The UN General Assembly has voted overwhelmingly for a humanitarian ceasefire. Doctors Without Borders is begging for a ceasefire. The Pope is begging for a ceasefire. The Biden Administration’s staffers are demanding a ceasefire. All kinds of Christian groups have begged for a ceasefire.  Jewish Voices for Peace has demonstrated for a ceasefire on the eighth night of Hanukkah in eight cities, and they’re not the only Jewish group to beg for a ceasefire.  Israelis themselves are protesting for a ceasefire. No one seems to want a war except Hamas and Netanyahu, and Hamas and Netanyahu are the last people who should be allowed to get what they want.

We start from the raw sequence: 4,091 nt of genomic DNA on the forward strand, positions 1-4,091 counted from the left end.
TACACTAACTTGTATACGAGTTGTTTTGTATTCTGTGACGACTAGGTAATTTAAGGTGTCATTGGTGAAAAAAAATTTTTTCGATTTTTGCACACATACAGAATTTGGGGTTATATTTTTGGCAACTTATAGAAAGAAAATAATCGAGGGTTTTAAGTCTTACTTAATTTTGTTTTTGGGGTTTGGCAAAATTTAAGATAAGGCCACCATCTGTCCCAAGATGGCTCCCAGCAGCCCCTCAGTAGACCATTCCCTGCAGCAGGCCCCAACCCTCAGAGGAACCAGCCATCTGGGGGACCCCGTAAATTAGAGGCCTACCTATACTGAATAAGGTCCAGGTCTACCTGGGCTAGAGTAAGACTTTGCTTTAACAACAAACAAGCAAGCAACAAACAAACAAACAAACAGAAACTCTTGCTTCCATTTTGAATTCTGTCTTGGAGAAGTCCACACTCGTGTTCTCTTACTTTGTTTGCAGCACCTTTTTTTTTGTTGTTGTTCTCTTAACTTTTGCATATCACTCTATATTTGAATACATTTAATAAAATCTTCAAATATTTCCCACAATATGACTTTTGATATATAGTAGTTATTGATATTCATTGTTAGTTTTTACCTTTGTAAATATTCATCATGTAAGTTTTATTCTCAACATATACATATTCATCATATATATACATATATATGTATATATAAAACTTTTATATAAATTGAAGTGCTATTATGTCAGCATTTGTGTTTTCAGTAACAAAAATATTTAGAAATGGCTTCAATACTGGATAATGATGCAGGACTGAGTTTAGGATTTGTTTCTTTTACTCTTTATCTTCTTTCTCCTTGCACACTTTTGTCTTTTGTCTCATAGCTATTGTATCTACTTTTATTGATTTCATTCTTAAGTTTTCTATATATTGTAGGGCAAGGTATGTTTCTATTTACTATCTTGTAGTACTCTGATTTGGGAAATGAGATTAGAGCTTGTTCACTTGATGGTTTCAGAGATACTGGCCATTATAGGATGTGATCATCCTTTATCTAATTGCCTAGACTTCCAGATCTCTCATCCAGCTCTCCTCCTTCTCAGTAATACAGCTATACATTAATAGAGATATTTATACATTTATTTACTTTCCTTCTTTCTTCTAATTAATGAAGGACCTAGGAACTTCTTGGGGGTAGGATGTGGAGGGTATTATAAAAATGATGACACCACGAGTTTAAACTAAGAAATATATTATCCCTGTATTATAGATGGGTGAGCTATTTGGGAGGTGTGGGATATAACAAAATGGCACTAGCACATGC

There’s no way forward that doesn’t involve a humanitarian ceasefire immediately. That’s the beginning and not the end of what needs to be done.

May God have mercy on the souls of Nahdia and Samar and all the faithful departed.

 

Mary Pezzulo is the author of Meditations on the Way of the Cross, The Sorrows and Joys of Mary, and Stumbling into Grace: How We Meet God in Tiny Works of Mercy.